On the roof, Morishita flipped chicken over glowing coals (he had made the dressing for the salad himself) and outlined his plan to undermine traditional Japanese values with tech-inspired ones. It began with his house.
“I like Silicon Valley culture,” Morishita said. “I’m trying to do that here, but it’s difficult.”
He waved his tongs at the city.
“Japanese culture, you know, it’s very strict. Ordered. Organized. People like to be told what to do.” The house, he said, and the new ways of living and working that it embodied were revolutionary.
We looked at the skyline to the east, where cranes rose over the site of Japan’s new national stadium in the adjacent neighborhood of Kasumigaokamachi. It is the centerpiece of Tokyo’s redevelopment effort for the 2020 Summer Olympics and will seat 68,000 spectators for the event.
The quiet neighborhood could be transformed by the nearness of the stadium, but Morishita was unconcerned. He was busy unplugging his work from the physical and social infrastructure that had held Tokyo together for decades—the crowded trains and roads, the obligatory after-work drinking parties, the stringent traditions that had, in his mind, prevented Japan from truly developing a Silicon Valley of its own.
“What I really want is freedom,” Morishita said.
ASAKUSA: A new type of urban design
A few weeks later, in a neighborhood called Asakusa on the other side of the city, I met with Kengo Kuma, the architect who designed the new national stadium. Kuma, one of Japan’s leading talents, is older by a generation than Morishita, but the two share a fundamental desire to remake the city.
We sat in a small room on the third floor of the Asakusa Culture Tourist Information Center, which, like nearly all the buildings Kuma has designed, is both hypermodern and surfaced in natural materials, in this case wood—a combination intended to lend warmth and presence while also paying homage to traditional Japanese craftsmanship.
It was a hot, humid day, and I wanted to talk about the density I had been walking through. Kuma is sometimes taken for an anti-urbanist—opposed to the mass and hardness of cities—but he was quick to reject that label.
“People say I’m a critic of cities,” he said, shaking his head. “I want to reshape the city. I want to break space up and return things to a smaller scale.” That smaller scale, he said, was once a defining feature of Japanese life, and would allow for more trees, gardens, parks—and more human connections.
Kuma has designed hundreds of structures across Japan and in other countries, and I might have crossed Tokyo simply by neighborhoods that contain his work—an elegant udon restaurant fitted inside an old fireproof warehouse, a university computing center sheathed in cedar shingles, a cake shop covered with a lattice of timber that’s meant to suggest a forest.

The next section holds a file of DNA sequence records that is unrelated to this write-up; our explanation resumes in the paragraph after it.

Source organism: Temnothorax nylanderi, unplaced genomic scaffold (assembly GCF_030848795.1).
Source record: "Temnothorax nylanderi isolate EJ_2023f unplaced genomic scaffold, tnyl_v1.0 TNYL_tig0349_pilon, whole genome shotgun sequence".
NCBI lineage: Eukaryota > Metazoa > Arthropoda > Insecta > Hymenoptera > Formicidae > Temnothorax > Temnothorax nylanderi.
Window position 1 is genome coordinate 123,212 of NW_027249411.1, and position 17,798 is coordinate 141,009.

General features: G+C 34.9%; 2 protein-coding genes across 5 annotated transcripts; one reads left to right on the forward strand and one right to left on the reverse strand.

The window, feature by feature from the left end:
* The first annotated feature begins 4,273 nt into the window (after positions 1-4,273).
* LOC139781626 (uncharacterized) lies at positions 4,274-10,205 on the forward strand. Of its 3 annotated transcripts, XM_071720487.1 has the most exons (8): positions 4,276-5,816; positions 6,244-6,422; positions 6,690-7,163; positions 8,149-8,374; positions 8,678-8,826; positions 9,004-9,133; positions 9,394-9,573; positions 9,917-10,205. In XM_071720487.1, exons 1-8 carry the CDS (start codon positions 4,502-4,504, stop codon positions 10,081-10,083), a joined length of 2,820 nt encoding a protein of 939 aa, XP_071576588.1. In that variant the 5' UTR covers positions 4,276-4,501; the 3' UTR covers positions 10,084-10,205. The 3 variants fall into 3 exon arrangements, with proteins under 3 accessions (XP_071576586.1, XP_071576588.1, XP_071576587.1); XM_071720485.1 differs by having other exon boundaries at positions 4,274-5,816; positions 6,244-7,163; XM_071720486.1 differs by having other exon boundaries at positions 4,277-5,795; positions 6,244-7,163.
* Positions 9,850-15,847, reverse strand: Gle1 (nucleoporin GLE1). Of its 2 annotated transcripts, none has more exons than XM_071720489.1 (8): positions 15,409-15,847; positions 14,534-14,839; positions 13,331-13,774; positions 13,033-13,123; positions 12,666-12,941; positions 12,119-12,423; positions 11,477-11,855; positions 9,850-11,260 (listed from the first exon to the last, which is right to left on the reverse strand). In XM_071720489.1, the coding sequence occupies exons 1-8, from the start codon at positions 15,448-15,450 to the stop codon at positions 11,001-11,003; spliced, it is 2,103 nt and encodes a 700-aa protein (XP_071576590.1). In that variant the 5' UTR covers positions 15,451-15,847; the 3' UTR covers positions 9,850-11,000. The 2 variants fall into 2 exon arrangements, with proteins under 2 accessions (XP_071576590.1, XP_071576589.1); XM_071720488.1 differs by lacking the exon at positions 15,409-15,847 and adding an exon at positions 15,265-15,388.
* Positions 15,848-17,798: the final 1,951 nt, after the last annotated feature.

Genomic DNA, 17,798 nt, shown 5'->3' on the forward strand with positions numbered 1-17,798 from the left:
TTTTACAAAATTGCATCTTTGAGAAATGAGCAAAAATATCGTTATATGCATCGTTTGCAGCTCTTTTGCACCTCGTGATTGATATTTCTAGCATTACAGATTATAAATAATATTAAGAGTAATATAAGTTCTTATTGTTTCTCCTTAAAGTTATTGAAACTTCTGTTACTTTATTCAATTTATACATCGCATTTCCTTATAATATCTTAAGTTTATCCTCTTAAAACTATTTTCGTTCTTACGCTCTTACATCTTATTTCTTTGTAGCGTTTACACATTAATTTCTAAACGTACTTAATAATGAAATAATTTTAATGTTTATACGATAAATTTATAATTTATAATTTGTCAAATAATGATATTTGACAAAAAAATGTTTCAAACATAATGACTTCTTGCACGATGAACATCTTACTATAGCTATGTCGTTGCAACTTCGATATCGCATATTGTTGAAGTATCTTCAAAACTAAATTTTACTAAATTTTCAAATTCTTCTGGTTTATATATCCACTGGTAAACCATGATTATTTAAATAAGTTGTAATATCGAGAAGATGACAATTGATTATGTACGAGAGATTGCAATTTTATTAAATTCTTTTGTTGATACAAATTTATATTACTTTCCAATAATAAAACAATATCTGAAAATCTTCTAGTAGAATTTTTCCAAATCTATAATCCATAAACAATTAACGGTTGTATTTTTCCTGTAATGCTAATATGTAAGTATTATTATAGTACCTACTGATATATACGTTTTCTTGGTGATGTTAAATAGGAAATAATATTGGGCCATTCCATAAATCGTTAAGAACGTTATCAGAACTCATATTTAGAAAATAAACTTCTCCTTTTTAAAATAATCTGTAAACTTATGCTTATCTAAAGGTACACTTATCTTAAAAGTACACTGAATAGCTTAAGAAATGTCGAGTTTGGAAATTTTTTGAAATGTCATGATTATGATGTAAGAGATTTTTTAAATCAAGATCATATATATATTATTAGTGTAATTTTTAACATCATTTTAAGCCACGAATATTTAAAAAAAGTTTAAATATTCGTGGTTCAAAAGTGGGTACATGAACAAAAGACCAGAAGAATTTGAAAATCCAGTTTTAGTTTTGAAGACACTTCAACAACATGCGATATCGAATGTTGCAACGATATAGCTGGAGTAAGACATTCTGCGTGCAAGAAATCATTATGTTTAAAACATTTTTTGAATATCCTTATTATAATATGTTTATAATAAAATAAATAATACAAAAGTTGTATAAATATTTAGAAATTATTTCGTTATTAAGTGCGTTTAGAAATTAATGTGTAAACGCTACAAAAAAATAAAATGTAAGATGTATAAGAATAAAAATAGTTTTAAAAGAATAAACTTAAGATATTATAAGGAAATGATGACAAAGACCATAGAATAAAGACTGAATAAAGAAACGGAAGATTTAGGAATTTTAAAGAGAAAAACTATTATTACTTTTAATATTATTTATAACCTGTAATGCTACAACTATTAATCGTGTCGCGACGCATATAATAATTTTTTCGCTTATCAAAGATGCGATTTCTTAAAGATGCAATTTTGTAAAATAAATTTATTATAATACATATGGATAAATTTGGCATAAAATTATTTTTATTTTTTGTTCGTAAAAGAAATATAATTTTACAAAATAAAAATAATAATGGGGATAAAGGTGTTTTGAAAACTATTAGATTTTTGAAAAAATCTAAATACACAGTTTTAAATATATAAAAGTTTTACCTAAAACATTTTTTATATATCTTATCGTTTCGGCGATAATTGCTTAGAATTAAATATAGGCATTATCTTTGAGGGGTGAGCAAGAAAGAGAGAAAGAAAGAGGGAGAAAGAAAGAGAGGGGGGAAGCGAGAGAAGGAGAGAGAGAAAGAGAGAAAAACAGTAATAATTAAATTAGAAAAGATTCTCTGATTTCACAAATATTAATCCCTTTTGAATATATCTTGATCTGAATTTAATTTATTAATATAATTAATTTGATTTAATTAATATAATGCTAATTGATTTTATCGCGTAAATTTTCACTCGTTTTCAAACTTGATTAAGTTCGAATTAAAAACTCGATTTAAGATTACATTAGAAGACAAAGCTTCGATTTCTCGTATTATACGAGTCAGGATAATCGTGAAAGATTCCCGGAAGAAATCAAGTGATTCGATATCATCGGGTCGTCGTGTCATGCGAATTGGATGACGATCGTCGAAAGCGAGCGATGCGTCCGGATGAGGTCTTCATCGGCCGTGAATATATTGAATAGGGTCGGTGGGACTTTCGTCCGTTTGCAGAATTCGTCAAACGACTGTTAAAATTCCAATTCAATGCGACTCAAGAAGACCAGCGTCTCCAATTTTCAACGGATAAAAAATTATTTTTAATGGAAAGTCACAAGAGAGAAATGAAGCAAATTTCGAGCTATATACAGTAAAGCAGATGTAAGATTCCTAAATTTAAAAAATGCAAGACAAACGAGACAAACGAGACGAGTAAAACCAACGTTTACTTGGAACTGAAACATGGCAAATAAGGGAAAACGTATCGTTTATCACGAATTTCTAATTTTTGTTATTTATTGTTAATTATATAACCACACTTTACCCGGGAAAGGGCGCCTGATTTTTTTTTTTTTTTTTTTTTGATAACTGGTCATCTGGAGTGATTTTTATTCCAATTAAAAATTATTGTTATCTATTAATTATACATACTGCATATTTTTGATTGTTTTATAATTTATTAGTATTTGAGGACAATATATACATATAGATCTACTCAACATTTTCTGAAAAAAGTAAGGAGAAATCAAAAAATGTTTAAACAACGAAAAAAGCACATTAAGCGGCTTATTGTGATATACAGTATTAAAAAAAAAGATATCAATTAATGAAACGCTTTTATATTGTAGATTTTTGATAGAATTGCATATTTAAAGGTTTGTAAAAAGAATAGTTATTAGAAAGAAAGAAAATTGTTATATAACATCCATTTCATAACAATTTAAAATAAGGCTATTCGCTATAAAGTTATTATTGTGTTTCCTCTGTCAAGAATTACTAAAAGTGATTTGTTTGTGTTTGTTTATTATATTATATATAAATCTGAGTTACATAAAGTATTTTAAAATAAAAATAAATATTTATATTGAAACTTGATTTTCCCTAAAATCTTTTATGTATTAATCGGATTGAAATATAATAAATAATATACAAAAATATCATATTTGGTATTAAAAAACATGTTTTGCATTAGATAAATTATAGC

Of course the massive oval stadium will likely define him to future generations. But even that wears Kuma’s vision—a future in which structures are built for multiple uses over their lifetime and sit lightly on the landscape. After the Olympics his stadium will be converted for use as a soccer arena. It will sit in a grove of trees, and its several floors will be ringed with more greenery, planted around open-air walkways. The stadium’s roof is also open, allowing natural light to flood its interior.
“We do have a density problem,” Kuma said. “Our urban design up until now was to find land and put a huge building on it ... Destroying everything to make way for skyscrapers and shopping centers—that has been the method in Asia.”
Density intensified after the Kanto earthquake, he explained, and it increased again after the destruction of World War II. Many of the world’s great cities are ancient accretions, three-dimensional records of human behavior built up over centuries. But contemporary Tokyo was built quickly and haphazardly, its buildings, highways, and train lines pushed into blanks created by bombs and fire.
The consequences, Kuma said, are revealed in some of Tokyo’s darkest contemporary problems, including kodokushi, the lonely death. He reached out and tapped a concrete pillar beside him.
“My students prefer to live in shared houses now. That’s new ... That kind of lifestyle was abandoned after the war. We’ve been living in isolated spaces, separated by concrete. People don’t want to do that. They know it’s bad for them.”
Kuma was animated, sketching with his hands as he described Tokyo. Many ideas he supports, from environmental sustainability to programs aimed at “returning nature to the city,” have slowly gained ground. When we later climbed to the tourist information center’s rooftop observation deck, Kuma described Japan as a “mature society”—wealthy, technologically advanced, and aging. Ready, in other words, to grow more responsibly.
“The best thing we can do,” he said, “is set an example ... We can show how to do things differently.”
The roof was packed with tourists photographing Tokyo’s skyline or gazing down over Senso-ji, a sprawling Buddhist temple complex that is no less superlative than the city itself; millions of pilgrims and tourists visit each year. Scents of sunblock, sweat, and incense rose up through the languid air.